Date of Award:
Master of Science (MS)
John C. Carlisle
John C. Carlisle
Often expressed claims which amounted to a general belief among many of the administrators of the schools of Carbon County were the stimulus for this study. The claims generally expressed were that the Mexican-Indian students of the schools did not have as good ability, did not achieve as well, were poorer attenders, caused a larger amount of difficulty and delinquency and did not adjust to the school society as well proportionately as their co-students of other nationalities. It was stated that while many nationality groups were represented in the school population, that other groups were oriented, assimilated and amalgamated into the mainstream, and seemed to compare favorably, but this was not true of the Mexican-Indian student. It was also a quite common claim that there was little difference between the Mexican-Indian student and others during the early years and up until about the 9th grade but after that a definite contrast appeared and as time progressed the contrast broadened; the Mexican-Indian maturing and marrying earlier, losing interest in school earlier, dropping out earlier, and suffering a greater setback in progress achievement and accomplishment after the 9th grade. It was also claimed that Mexican-Indian family attitudes were not as favorable toward education as others.
Originally, it was planned to compare three groups - the Mexican, another nationality group and the main group. This proved not feasible as a third group was difficult, if not impossible, to find in sufficient quantities for statistical comparison within the scope of the study. This partially proved the one claim, that other nationality groups had amalgamated better. It was thus necessary to limit the comparison to the Mexican-Indian and all other students.
Chief emphasis in this study is placed on determining whether or not the claims as expressed are true regarding the Mexican-Indian student as to their inferiority in various respects within the school. Knowing these facts should help the school know how to work with these students. Certainly, if all or some of these claims are not true these prejudices should be dispersed.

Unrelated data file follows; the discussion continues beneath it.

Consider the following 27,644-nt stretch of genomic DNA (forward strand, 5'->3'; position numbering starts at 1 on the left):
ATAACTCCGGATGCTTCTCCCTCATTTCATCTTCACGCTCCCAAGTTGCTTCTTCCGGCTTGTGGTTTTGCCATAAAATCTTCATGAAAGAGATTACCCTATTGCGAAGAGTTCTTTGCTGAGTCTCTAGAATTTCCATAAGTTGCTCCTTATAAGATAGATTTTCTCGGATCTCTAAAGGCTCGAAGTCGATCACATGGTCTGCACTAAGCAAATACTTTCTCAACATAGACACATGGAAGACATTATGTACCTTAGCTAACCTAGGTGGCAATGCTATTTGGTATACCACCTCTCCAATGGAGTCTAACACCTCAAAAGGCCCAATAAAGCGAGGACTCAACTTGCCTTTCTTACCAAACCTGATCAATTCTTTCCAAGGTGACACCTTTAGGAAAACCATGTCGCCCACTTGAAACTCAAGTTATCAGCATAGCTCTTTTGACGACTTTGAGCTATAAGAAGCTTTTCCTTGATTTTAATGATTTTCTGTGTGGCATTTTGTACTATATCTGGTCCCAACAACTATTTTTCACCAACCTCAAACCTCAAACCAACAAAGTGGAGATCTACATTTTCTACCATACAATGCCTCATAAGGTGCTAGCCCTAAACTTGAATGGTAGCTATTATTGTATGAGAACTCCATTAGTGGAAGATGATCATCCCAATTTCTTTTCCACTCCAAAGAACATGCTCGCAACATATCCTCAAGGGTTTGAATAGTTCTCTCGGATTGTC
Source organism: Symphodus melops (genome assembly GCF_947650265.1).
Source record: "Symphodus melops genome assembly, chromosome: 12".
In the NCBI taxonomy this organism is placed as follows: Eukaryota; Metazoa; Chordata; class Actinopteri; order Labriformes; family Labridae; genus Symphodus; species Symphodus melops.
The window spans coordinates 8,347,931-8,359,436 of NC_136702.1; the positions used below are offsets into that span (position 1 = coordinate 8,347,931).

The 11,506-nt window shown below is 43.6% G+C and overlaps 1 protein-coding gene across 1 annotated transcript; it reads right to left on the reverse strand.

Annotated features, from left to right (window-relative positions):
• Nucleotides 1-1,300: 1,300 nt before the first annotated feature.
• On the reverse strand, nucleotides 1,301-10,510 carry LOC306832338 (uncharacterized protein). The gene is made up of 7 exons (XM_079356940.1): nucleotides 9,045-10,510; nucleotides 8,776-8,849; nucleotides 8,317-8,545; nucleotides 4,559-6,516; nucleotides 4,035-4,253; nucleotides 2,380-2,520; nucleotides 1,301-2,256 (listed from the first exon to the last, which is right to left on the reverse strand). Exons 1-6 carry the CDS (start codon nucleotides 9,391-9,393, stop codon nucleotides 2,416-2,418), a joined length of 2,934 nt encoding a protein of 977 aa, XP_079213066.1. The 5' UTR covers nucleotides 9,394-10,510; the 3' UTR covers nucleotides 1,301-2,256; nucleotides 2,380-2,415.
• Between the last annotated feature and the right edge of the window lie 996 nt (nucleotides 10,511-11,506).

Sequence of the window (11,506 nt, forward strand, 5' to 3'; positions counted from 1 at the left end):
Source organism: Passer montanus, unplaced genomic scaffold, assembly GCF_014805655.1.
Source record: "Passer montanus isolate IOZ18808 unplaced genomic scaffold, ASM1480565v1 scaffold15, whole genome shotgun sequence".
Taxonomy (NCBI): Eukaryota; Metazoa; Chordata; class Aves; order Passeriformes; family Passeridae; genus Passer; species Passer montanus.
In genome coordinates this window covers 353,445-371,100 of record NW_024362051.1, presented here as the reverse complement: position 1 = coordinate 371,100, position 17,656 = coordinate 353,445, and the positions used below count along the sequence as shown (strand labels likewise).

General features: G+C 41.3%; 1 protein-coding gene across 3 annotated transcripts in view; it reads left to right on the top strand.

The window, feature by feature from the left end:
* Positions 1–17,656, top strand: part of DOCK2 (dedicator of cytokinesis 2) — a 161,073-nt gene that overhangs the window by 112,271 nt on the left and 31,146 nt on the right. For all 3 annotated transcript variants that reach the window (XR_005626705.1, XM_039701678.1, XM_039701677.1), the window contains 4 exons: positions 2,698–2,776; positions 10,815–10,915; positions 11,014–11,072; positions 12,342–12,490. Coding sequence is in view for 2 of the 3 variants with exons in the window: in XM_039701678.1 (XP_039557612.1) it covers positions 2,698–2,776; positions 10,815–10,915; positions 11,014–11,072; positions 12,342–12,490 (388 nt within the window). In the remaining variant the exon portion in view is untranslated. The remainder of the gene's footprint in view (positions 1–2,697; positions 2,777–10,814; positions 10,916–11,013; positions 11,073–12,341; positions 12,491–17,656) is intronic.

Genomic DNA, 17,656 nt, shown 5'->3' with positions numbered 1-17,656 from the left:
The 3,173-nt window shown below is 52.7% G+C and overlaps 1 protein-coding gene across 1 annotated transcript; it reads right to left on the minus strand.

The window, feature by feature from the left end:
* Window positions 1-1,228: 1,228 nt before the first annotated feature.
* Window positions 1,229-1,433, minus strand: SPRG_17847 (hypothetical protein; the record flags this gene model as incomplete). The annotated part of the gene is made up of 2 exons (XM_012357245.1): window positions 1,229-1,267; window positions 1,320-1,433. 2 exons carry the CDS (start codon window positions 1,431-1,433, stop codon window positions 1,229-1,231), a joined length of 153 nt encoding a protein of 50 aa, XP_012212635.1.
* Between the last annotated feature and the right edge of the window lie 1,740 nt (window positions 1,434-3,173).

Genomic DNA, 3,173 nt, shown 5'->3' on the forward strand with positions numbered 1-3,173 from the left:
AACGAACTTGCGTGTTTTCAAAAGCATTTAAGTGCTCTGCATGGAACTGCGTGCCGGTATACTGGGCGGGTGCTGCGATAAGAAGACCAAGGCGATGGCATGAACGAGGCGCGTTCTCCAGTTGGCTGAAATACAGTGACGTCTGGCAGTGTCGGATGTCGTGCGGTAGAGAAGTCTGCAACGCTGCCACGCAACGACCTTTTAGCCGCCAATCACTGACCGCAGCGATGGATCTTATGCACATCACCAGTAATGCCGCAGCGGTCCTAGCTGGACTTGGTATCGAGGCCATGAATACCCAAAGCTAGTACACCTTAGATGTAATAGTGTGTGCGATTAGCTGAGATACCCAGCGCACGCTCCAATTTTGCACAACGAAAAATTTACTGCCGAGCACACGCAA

It is not the chief purpose to show why these deficiencies exist although there were some very definite implications derived from the survey. It is readily acknowledged that various sociological and economic factors may be causative explanations for what exists but this is material for a much broader study than this could be.
At the time the study was begun it was felt that the 1952-53 10th grades at the Price Junior High School, the Dragerton Junior High School and the Helper Junior High School could be used as a cross section representing the schools as an experimental group. Unfortunately some phases of the problem could not be adequately developed from this group. It was necessary to branch out into more students to get adequate sampling for the Mexican-Indian group and in some cases to increase the time covered by including activities of the 1952-53 10th grade in the 7th, 8th and 9th grades. Notre Dame's 10th grade was used in some instances to increase the sampling. This was not done, however, in cases where the rules of operation differed in the parochial school from those of the public school.
Some difficulty was experienced in getting adequate records or understanding what records really meant. This was particularly true about attendance records and achievement records. More uniformity of recording details on attendance, retentions and registrations would be highly desirable and in some cases more attention to just recording the commonly required items could be applied. Some items of comparison had to be discarded because of lack of adequate, understandable record.
Comparison of the two groups, Mexican-Indian and all others, was made under five main headings:
- Mental ability
- Citizenship, discipline and work habits
- Personal and social adjustment
In many cases tables and graphs were created to more adequately portray the comparisons. Because of the wide difference in the number in each group, it was necessary in all instances to laboriously convert raw results into percentages in order to equate the findings.
In determining who fell into each comparative group no hard, fast line was drawn. No debate was had as to whether a student was Spanish, Mexican or Indian though this is a common point of pride or prejudice among the Mexican-Indian people. The Indian portion is included simply because there has been intermingling of the Indian and the Mexican people. If the student is designated on the record as "Mexican", "Indian" or "Spanish" they were included in the Mexican-Indian group. All others fall in the all others group.
Winn, John C., "A Comparative Study of the Mexican-Indian Students in the Carbon County Schools" (1955). All Graduate Theses and Dissertations. 4626.
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